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Open Access Research article

A model of evolution with constant selective pressure for regulatory DNA sites

Farida N Enikeeva1*, Ekaterina A Kotelnikova24, Mikhail S Gelfand13 and Vsevolod J Makeev25

Author Affiliations

1 Institute for Information Transmission Problems (the Kharkevich Institute) of RAS, Bolshoi Karetny pereulok, 19, GSP-4, Moscow, 127994, Russia

2 State Research Institute of Genetics and Selection of Industrial Microorganisms, 1st Dorozhnyj proezd, 1, Moscow, 113535, Russia

3 Faculty of Bioengineering and Bioinformatics, Moscow State University, Vorobyevy Gory 1-73, Moscow, 119992, Russia

4 Ariadne Genomics Inc. 9700 Great Seneca Highway, Suite 113, Rockville, MD 20850, USA

5 Engelgardt Institute of Molecular Biology of RAS, Vavilova 32, Moscow, 119991, Russia

For all author emails, please log on.

BMC Evolutionary Biology 2007, 7:125  doi:10.1186/1471-2148-7-125

The electronic version of this article is the complete one and can be found online at: http://www.biomedcentral.com/1471-2148/7/125


Received:18 January 2007
Accepted:27 July 2007
Published:27 July 2007

© 2007 Enikeeva et al; licensee BioMed Central Ltd.

This is an Open Access article distributed under the terms of the Creative Commons Attribution License (http://creativecommons.org/licenses/by/2.0), which permits unrestricted use, distribution, and reproduction in any medium, provided the original work is properly cited.

Abstract

Background

Molecular evolution is usually described assuming a neutral or weakly non-neutral substitution model. Recently, new data have become available on evolution of sequence regions under a selective pressure, e.g. transcription factor binding sites. To reconstruct the evolutionary history of such sequences, one needs evolutionary models that take into account a substantial constant selective pressure.

Results

We present a simple evolutionary model with a single preferred (consensus) nucleotide and the neutral substitution model adopted for all other nucleotides. This evolutionary model has a rate matrix in which all substitutions that do not involve the consensus nucleotide occur with the same rate. The model has two time scales for achieving a stationary distribution; in the general case only one of the two rate parameters can be evaluated from the stationary distribution. In the middle-time zone, a counterintuitive behavior was observed for some parameter values, with a probability of conservation for a non-consensus nucleotide greater than that for the consensus nucleotide. Such an effect can be observed only in the case of weak preference for the consensus nucleotide, when the probability to observe the consensus nucleotide in the stationary distribution is less than 1/2. If the substitution rate is represented as a product of mutation and fixation, only the fixation can be calculated from the stationary distribution. The exhibited conservation of non-consensus nucleotides does not take place if the elements of mutation matrix are identical, and can be related to the reduced mutation rate between the non-consensus nucleotides. This bias can have no effect on the stationary distribution of nucleotide frequencies calculated over the ensemble of multiple alignments, e.g. transcription factor binding sites upstream of different sets of co-regulated orthologous genes.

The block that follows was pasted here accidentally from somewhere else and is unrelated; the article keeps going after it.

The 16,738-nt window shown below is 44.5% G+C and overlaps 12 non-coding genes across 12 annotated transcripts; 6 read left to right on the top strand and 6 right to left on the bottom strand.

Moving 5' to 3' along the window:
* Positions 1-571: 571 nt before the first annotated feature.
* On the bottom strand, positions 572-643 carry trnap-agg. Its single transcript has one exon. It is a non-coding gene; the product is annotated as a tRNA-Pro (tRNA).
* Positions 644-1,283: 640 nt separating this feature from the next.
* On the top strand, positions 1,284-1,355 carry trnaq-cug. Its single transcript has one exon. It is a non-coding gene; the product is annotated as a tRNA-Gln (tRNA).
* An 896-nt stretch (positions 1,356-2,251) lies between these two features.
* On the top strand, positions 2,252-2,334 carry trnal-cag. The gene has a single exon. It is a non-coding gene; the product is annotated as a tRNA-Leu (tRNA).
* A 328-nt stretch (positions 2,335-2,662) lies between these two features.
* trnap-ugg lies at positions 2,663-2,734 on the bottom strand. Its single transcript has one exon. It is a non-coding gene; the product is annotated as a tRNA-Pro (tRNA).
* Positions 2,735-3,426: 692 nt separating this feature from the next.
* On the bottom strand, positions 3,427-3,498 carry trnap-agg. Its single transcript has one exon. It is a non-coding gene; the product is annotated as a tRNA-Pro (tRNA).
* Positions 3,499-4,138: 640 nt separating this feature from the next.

Conclusion

The derived model can be used as a null model when analyzing the evolution of orthologous transcription factor binding sites. In particular, our findings show that a nucleotide preferred at some position of a multiple alignment of binding sites for some transcription factor in the same genome is not necessarily the most conserved nucleotide in an alignment of orthologous sites from different species. However, this effect can take place only in the case of a mutation matrix whose elements are not identical.

Background

The controlled expression of genes is the main mechanism responsible for the life cycle and biodiversity [1]. Transcription, which is a crucial process defining the level of gene expression, is regulated by interaction of transcription factor proteins (TFs) with transcription factor binding sites (TFBSs) in a DNA molecule [2]. Thus, adaptable interaction between TFs and TFBSs is one of the main driving forces of biological evolution [3].

Both TFs and TFBSs are subject to mutations and selection affecting their interaction [4]. In this study we focus on mutations in TFBSs. New experimental [5-7] and computational [8] methods of TFBS identification produce an increasing amount of data about TFBS sequences, which creates a possibility to study evolutionary events in these regions.

Modelling evolution of regulatory sequences can be useful for understanding both the general mechanisms of gene expression control and the regulatory history of particular genes.

The evolution of regulatory regions has a complex pattern [3,9-11] and is still unclear in many aspects. DNA segments can gain and lose the TFBS function [12], and that can bring new genes under regulation by a particular TF [13-15], or divert regulation from other genes [16,17]. One particular type of events is emergence of new or changed sites following displacement of a transcription factor by horizontal transfer [18]. Sometimes this leads to considerable changes in the regulon content [19,20] or even partial or complete rewiring of regulatory cascades [21-26], reviewed in [27].